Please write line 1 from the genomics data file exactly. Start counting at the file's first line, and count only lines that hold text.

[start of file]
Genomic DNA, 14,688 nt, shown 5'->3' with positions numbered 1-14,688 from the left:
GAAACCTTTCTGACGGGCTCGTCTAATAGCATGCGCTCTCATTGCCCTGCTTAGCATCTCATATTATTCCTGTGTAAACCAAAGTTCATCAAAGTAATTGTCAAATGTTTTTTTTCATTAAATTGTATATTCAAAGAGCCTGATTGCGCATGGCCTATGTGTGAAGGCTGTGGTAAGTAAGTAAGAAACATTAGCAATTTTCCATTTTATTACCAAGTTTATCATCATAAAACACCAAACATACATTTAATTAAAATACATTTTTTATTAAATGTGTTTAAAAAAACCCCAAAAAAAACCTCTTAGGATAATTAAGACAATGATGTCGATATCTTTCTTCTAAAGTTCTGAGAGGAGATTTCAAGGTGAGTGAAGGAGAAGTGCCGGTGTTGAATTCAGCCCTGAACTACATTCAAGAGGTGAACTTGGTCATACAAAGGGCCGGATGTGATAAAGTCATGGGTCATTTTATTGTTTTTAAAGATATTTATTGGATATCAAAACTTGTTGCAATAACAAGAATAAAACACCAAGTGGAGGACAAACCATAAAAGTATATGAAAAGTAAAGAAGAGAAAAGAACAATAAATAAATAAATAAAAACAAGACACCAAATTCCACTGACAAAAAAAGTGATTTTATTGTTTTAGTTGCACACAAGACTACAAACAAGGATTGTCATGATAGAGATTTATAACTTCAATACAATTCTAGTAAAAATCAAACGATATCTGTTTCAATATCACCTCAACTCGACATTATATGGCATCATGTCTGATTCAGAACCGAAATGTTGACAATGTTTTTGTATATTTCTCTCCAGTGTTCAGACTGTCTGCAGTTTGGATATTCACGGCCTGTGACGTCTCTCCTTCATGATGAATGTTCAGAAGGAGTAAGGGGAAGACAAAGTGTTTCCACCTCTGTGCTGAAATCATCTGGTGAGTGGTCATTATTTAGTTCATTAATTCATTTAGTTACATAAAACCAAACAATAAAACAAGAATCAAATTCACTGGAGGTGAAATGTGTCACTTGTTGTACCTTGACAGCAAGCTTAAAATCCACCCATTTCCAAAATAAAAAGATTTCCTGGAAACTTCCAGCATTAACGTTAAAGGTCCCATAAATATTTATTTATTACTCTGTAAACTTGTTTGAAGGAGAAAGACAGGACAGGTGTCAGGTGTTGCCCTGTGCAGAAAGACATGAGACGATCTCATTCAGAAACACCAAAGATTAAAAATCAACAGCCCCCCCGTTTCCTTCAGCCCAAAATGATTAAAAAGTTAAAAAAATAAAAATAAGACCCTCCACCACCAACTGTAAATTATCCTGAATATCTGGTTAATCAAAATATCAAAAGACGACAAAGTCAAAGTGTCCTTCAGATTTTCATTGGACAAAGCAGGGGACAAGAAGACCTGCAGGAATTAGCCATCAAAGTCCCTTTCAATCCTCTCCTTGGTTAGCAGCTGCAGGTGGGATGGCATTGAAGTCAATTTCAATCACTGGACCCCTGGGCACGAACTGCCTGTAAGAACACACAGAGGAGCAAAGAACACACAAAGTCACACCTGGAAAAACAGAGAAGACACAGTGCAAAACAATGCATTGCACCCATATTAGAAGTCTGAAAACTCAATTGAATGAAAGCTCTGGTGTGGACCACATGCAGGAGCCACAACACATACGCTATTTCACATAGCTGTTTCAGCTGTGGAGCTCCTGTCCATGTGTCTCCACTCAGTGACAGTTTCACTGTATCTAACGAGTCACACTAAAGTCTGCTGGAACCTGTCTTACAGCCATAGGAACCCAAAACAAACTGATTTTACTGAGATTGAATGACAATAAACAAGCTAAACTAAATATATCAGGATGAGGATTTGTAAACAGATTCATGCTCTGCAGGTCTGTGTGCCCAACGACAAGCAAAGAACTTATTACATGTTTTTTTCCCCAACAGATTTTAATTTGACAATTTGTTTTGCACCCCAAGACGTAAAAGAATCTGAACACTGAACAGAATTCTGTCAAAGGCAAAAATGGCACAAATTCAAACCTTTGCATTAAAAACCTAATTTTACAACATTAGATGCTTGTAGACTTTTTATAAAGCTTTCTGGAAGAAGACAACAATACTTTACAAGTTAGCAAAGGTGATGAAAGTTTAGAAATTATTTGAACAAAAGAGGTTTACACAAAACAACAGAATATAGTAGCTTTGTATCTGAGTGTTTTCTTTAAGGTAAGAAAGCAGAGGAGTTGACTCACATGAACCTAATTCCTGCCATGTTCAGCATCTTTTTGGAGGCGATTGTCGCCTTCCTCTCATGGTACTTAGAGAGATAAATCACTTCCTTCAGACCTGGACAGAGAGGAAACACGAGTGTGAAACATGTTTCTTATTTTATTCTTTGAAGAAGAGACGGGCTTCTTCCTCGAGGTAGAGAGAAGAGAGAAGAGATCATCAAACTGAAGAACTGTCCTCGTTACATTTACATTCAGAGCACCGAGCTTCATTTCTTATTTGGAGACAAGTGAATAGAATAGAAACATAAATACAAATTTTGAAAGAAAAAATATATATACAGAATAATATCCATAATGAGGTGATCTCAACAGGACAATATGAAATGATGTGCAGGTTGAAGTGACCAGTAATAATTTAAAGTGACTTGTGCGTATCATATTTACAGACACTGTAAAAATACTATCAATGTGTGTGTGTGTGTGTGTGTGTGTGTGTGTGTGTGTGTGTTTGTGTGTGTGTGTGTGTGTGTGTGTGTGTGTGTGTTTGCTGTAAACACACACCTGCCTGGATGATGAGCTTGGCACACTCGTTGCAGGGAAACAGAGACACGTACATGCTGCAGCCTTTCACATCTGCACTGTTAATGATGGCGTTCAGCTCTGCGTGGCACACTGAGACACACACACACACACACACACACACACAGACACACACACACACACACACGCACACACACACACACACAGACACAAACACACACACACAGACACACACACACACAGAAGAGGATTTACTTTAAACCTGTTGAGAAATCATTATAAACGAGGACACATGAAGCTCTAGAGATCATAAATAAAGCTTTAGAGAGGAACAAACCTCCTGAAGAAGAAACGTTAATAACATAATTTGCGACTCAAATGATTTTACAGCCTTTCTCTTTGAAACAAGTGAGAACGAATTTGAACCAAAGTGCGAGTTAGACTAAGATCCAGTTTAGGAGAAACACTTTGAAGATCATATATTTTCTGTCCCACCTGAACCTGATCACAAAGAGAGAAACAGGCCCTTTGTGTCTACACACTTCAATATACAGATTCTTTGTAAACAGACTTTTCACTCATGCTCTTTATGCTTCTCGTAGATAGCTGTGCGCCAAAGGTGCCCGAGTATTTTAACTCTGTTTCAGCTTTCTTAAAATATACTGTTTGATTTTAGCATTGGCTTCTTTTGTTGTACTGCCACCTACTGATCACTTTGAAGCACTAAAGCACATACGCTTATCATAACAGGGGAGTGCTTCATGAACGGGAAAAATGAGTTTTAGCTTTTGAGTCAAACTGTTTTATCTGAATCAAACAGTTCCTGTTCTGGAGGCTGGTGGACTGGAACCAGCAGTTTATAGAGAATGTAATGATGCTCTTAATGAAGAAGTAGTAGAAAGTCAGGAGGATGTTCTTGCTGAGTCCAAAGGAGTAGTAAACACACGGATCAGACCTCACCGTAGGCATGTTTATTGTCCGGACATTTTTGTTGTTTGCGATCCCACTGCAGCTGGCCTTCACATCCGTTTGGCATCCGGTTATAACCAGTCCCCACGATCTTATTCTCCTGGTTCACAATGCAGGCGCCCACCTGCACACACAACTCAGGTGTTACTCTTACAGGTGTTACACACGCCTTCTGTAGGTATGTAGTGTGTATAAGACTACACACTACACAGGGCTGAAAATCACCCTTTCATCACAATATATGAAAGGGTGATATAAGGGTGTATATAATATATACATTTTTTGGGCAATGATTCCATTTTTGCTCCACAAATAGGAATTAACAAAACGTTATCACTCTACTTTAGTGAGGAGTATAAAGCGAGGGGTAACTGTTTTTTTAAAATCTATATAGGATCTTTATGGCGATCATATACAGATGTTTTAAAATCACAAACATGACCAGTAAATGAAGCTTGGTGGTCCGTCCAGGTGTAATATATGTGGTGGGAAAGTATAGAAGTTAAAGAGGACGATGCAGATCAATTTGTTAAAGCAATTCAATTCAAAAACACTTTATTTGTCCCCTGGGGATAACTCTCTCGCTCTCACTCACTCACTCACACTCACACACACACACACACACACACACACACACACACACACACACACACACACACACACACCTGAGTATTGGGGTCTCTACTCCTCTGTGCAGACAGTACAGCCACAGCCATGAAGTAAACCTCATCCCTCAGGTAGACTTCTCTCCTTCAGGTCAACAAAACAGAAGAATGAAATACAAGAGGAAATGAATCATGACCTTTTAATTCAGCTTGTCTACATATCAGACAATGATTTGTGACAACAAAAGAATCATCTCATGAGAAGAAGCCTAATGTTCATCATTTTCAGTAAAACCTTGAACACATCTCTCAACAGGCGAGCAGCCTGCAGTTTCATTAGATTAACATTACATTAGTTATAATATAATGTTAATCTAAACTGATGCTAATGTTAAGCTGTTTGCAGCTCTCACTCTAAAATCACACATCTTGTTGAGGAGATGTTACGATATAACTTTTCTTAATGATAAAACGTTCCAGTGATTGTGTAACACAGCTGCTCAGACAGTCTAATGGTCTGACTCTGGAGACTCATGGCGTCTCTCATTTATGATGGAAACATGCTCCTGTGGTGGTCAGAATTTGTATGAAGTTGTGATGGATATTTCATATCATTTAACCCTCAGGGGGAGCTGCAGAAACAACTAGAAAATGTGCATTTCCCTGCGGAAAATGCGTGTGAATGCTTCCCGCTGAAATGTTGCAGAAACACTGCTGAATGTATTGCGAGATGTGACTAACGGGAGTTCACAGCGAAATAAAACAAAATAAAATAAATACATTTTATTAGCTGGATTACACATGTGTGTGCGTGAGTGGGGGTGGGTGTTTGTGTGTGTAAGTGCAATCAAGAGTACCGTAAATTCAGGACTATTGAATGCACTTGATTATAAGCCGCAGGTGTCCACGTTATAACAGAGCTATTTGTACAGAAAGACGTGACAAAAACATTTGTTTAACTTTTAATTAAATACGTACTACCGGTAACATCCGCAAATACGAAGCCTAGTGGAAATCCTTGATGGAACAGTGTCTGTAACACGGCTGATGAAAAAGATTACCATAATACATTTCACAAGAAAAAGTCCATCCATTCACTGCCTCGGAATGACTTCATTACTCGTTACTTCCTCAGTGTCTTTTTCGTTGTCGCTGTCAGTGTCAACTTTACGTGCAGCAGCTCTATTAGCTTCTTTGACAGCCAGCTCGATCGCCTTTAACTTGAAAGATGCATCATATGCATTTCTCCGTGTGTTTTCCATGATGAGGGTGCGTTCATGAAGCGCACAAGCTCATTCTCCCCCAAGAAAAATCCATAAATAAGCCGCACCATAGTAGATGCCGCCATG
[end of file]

Genomic DNA, 14,688 nt, shown 5'->3' with positions numbered 1-14,688 from the left: